Skip to comments.Straight razor shaving...
Posted on 06/26/2014 12:28:00 PM PDT by Chasaway
I need some straight razor advice, from some straight razor veterans. I've been shaving with a safety razor, mug and brush for 12 years. I've moved to a shavette straight razor in the last 3 months.
It seems to me that moving to a pure straight razor will mean sending razors off to be honed 3-4 times per year @ around $30 per pop.
Besides the "romance" and general badass-ness of using a true straight razor, what would be the advantages/disadvantages of moving to a pure straight razor/throat cutter?
And that's CLOSE! Baby butt smooth close. I have a pretty heavy beard, but I can shave the night before and get through the next day without noticeable stubble.
I popped myself a couple of times (minor) when I first started with the shavette, but since then I can only tell when I rub the alum bar over my face or splash some Osage Orange AS on.
It takes a bit longer (being careful, you know), but with the DE or the shavette it's more of an experience than a chore.
What I'm looking for is some counsel. Besides the romance of a pure straight razor, what are the advantages of one over a shavette? Will it shave even closer? Is it enough value-added in the experience category to make up for the added effort/expense required?
You probably know what I'm asking, because if you're a straight razor shaver you went through the same process.
I went down that route too.. I’m back on vibrating 16-blade razors now.
I have some thick hairs - I can kill 3 disposables in a morning. With the ridiculously expensive cartridges it costs me about $20 per season to shave.
And I’m sure that when there are 20 blades on the thing they’ll offer financing. :)
If you’re going to be a real cut throat shaver you’ve got to get into the zen of doing your own stropping and honing.
That’s what I feel like already.
I’m thinking I’m going down a rabbit hole into more Zen-ness.
A little off the subject, but a note on sharpening.
I bought a cheap belt sander 30” belt 1” wide. I can now shave with all my good knives. A Canadian company sells all manner of Belts, 250 grit to 1200 grit to leather strop belts.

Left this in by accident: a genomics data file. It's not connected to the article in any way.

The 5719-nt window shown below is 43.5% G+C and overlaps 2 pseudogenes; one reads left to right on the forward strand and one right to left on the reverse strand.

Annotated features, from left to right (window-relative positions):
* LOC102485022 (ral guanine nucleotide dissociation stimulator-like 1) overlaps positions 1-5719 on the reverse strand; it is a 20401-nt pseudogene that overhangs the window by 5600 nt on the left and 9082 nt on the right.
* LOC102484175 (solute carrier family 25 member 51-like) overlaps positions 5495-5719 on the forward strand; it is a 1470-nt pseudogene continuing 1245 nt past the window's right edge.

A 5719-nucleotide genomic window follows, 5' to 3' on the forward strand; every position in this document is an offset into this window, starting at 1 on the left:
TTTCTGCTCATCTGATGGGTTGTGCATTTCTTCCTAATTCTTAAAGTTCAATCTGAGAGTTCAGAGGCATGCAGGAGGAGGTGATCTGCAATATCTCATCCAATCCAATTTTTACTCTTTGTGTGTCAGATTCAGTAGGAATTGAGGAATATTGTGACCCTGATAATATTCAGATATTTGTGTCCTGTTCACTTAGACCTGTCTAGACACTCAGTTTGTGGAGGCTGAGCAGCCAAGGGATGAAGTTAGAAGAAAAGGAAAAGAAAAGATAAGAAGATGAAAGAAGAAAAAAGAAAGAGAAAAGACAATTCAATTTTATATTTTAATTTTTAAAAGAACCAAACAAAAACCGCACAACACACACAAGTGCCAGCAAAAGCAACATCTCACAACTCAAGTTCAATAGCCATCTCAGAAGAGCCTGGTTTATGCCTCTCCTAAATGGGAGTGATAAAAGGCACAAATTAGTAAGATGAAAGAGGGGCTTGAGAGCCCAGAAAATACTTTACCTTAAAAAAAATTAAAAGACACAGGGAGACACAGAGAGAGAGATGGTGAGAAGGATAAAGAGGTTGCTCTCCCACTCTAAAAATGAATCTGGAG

I have maybe $100 invested totally and after a little practice free-handing the edge angles is simple.
Have you ever seen Sweeney Todd?
What is the company?
The first couple of times I even used a shavette my hand was shaking like I was an alky in recovery.
It was scary.
Now, not so bad.
This is off topic, but that reminded me of a funny story I read a number of years ago.
There was a debate between 2 candidates for some local office, and one of the candidates was completely bald. His opponent jokingly put his hand on the bald one's head and said, "That feels as smooth as my wife's bottom." The bald guy reached up, rubbed his own head and said, "You're right, it does."
But seriously, I think it’s cool, and I wish you the best of luck.
I just wanted to say that I am glad to hear that your razor is straight. Other orientations can create troublesome dilemmas...
We need more of that today.
Can’t help on this one.
I’m leaving enough blood around already from somewhere (foot, leg, arm, hand, head) about every day just from normal work around the house and I get the “Where are you bleeding now?” from the wife...
I’ll stay away from the straight razors. No sense adding to the blood loss, carpet, sheet and furniture stains.
I had difficulty shaving for years, wearing out blades and having difficulty getting the blade through the beard then I started shaving in the shower. Last thing I do before toweling off. The hot water and soaking makes all the difference. Beard comes off easily and the razors last much longer.